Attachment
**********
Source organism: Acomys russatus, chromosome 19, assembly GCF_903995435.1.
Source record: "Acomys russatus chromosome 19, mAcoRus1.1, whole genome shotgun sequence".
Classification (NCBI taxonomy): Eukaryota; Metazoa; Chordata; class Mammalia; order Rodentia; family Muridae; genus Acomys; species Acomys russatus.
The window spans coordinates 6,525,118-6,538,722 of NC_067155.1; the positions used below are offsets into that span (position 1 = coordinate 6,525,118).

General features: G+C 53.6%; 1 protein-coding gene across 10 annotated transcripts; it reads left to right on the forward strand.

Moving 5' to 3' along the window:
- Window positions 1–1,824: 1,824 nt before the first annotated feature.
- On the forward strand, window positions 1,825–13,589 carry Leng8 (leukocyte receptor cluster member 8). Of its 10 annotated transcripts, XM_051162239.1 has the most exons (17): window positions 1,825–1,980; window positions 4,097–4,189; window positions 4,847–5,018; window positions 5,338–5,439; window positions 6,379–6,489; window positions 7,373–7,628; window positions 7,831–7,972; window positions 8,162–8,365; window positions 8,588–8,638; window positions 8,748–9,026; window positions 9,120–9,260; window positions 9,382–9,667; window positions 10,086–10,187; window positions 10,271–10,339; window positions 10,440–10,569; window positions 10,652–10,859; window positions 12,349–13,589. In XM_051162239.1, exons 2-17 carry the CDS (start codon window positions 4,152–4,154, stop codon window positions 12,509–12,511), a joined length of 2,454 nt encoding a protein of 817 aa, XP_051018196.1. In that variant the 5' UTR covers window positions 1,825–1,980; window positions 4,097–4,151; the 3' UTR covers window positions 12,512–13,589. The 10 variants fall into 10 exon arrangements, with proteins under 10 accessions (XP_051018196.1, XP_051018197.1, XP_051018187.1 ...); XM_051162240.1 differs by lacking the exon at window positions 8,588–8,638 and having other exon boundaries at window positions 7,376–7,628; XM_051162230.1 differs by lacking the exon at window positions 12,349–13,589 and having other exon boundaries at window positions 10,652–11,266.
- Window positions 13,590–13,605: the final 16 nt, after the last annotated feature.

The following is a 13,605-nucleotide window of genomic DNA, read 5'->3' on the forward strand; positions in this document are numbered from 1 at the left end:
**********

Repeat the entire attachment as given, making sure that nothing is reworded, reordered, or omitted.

Source organism: Acomys russatus, chromosome 19, assembly GCF_903995435.1.
Source record: "Acomys russatus chromosome 19, mAcoRus1.1, whole genome shotgun sequence".
Classification (NCBI taxonomy): Eukaryota; Metazoa; Chordata; class Mammalia; order Rodentia; family Muridae; genus Acomys; species Acomys russatus.
The window spans coordinates 6,525,118-6,538,722 of NC_067155.1; the positions used below are offsets into that span (position 1 = coordinate 6,525,118).

General features: G+C 53.6%; 1 protein-coding gene across 10 annotated transcripts; it reads left to right on the forward strand.

Moving 5' to 3' along the window:
- Window positions 1–1,824: 1,824 nt before the first annotated feature.
- On the forward strand, window positions 1,825–13,589 carry Leng8 (leukocyte receptor cluster member 8). Of its 10 annotated transcripts, XM_051162239.1 has the most exons (17): window positions 1,825–1,980; window positions 4,097–4,189; window positions 4,847–5,018; window positions 5,338–5,439; window positions 6,379–6,489; window positions 7,373–7,628; window positions 7,831–7,972; window positions 8,162–8,365; window positions 8,588–8,638; window positions 8,748–9,026; window positions 9,120–9,260; window positions 9,382–9,667; window positions 10,086–10,187; window positions 10,271–10,339; window positions 10,440–10,569; window positions 10,652–10,859; window positions 12,349–13,589. In XM_051162239.1, exons 2-17 carry the CDS (start codon window positions 4,152–4,154, stop codon window positions 12,509–12,511), a joined length of 2,454 nt encoding a protein of 817 aa, XP_051018196.1. In that variant the 5' UTR covers window positions 1,825–1,980; window positions 4,097–4,151; the 3' UTR covers window positions 12,512–13,589. The 10 variants fall into 10 exon arrangements, with proteins under 10 accessions (XP_051018196.1, XP_051018197.1, XP_051018187.1 ...); XM_051162240.1 differs by lacking the exon at window positions 8,588–8,638 and having other exon boundaries at window positions 7,376–7,628; XM_051162230.1 differs by lacking the exon at window positions 12,349–13,589 and having other exon boundaries at window positions 10,652–11,266.
- Window positions 13,590–13,605: the final 16 nt, after the last annotated feature.

The following is a 13,605-nucleotide window of genomic DNA, read 5'->3' on the forward strand; positions in this document are numbered from 1 at the left end: